Camel spins and toe loops: Older figure skaters find joy, competition


Gaye Cail took some time to reflect when she turned 60. Part of that reflection included stepping back out onto the ice. 

That was five years ago.   

She recently took home gold and bronze medals at the International Adult Figure Skating Competition in Ottawa, sponsored by the International Skating Union.

Her club, Capital City Figure Skating in Fredericton, sent her along with Beth McCluskey-Pelletier to the competition, but Cail said they never expected to do as well as they did. McCluskey-Pelletier also won a bronze.

“It was kind of icing on the cake that we just were able to come home with medals,” said Cail.

Gaye Cail had long-retired her figure skates, but now tt she is skating again it has re-ignited her love of the sport and desire to compete. (Submitted by Gaye Cail)

She said competing on an international stage was overwhelming. when she first got back into skating, it took her awhile to get comfortable. Now she’s able to complete toe loops, flips, loop jumps, waltz jumps, sit spins and camel spins. 

McCluskey-Pelletier started figure skating as a kid and stopped around the age of 15. Then she picked it up again when she was 45. Her daughters were skating by then and adults were allowed to skate for an hour at the same time. 

She said at first it was just for activity, but then she started getting a little more competitive. 

Gaye Cail won a gold medal and a bronze medal at the ISU International Adult Figure Skating Competition. (Submitted by Gaye Cail)

“I go on the ice and I [don’t think] about anything else,” said McCluskey-Pelletier. “It’s a getaway from work, family. So it’s just my time. And because I am a little competitive, I want to do better and I want to improve.”

‘My happy place’

Other New Brunswickers also competed at the international competition in Ottawa, including Pat Noddin from Moncton.

“[Noddin] was out on the ice and everybody was kind of in tears because here she’s 86-years-old and she still loves figure skating,” said Cail. 

Pat Noddin’s friend, Jan Calnan, skated beside Noddin, holding her hand, during the opening ceremonies in Ottawa. (Skate Canada/Patinage Canada & Scott Grant Photography)

Noddin started figure skating in her late 50s and competed for the first time at age 60. But she said she had always loved skating.

When she was a kid and would skate outside on the ice, she said she didn’t know figure skating was a thing. She called it “fancy skating.”

Noddin said sometimes in the winter it can be hard to motivate herself to get up and go to the rink. But she said when she does, “it’s just like floating.”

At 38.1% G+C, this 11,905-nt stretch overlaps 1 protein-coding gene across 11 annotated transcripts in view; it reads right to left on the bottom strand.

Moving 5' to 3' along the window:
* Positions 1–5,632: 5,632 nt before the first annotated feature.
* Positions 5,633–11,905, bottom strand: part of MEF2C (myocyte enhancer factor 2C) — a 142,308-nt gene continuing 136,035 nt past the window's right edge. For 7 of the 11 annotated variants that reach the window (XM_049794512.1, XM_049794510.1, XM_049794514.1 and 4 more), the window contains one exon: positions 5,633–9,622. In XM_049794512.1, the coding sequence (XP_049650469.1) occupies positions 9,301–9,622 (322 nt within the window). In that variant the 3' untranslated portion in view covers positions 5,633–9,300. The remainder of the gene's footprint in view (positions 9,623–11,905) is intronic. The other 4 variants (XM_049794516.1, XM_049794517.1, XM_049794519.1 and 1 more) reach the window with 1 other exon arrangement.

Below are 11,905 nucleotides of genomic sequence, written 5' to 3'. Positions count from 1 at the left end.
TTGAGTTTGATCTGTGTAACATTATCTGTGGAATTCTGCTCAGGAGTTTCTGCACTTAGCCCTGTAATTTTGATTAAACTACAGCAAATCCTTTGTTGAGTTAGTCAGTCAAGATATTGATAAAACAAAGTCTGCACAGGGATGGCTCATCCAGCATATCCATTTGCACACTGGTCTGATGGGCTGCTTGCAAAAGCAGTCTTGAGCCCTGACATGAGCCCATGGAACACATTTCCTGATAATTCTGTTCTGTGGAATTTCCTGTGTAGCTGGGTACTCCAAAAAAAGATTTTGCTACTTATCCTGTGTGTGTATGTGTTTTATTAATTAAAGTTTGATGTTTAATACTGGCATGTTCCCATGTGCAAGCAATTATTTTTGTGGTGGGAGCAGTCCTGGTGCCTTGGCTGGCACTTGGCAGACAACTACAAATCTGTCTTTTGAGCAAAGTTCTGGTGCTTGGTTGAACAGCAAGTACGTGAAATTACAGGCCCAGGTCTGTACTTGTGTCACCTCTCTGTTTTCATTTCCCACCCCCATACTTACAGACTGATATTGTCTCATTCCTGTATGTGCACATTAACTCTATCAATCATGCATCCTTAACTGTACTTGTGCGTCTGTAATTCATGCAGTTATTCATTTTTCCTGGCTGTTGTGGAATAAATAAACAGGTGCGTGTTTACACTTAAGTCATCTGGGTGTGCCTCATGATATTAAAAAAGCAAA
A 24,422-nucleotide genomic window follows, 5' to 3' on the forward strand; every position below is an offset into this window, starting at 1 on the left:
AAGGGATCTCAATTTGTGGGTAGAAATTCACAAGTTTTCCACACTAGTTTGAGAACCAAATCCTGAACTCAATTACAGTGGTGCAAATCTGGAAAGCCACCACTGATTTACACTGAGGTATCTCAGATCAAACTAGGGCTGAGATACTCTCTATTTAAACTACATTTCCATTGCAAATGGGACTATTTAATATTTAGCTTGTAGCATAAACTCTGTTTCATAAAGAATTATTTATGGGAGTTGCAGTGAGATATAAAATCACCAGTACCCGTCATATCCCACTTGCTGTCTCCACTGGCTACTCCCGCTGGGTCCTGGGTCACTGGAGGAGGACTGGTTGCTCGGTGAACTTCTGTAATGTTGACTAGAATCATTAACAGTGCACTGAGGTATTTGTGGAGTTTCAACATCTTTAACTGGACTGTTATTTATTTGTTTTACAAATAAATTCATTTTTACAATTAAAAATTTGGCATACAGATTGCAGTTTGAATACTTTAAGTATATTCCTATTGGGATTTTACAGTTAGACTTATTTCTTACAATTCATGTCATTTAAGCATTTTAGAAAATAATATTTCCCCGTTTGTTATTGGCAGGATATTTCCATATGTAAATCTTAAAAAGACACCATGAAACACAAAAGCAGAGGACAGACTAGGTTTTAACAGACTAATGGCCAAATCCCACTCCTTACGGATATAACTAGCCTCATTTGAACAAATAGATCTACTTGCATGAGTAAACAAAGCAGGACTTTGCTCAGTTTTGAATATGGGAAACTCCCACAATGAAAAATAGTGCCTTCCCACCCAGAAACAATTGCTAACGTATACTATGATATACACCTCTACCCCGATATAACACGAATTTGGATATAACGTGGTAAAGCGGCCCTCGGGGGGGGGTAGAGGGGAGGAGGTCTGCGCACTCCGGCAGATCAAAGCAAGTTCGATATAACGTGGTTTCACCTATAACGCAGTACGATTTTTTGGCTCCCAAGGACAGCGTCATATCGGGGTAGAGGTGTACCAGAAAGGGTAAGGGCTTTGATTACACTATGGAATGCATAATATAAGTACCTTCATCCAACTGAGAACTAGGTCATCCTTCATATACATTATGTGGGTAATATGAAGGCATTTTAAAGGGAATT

Pat Noddin did her program in Austria after recovering from a broken hip. (Submitted by Pat Noddin)

Noddin has been at big competitions before, but when she went to Ottawa, she wasn’t expecting to actually compete this time.

Three years ago Noddin broke her hip. She also has back and knee pain that made her unable to do the jumps like she used to. But she signed up for the competition in Ottawa just to participate in the opening and closing ceremonies and to spend time with her skating friends. 

During the opening ceremonies, she wasn’t sure she would be able to compete. Only about a week before the event, Noddin was out for a walk when her knees started to hurt so bad she had to get help from a stranger to get back to her apartment. 

Her friend Jan Calnan helped her out, offering to skate right beside her, holding her hand. 

Pat Noddin embraces her friend Jan Calnan after their skate during the opening ceremonies of the international competition in Ottawa. (Skate Canada/Patinage Canada & Scott Grant Photography)

Along with breaking her hip a few years ago, Noddin also has osteoporosis, making her more timid on the ice. But she said she’s happy to skate when someone is right there next to her. 

“I’m just lucky to be out there skating and just doing what I can do,” said Noddin. “It’s still my happy place.”

No regrets

A few years ago when Noddin was only a few months post-operative, she was set to compete in Austria — a competition she had already signed up for before breaking her hip. 

Although she wasn’t able to do all of the elements she had hoped to perform, Noddin was thankful she did it.

“I came off the ice and I was really, really nervous. I was shaking and I was scared,” said Noddin. “But I came home with no regrets.”

Skating family

Noddin said there are so many parts of skating that make it her passion. One of those things is her skating family.

She said the adult skating community is starting to get recognized a bit more, especially through Skate Canada.

She’s made friends from England, Germany, France, Australia — and she gets to see them at competitions or catch up with their lives on social media. 

“We don’t compete against one another, we compete with one another,” said Noddin.

“It’s just a real close-knit community. … I’m really blessed to have so many friends like that.”



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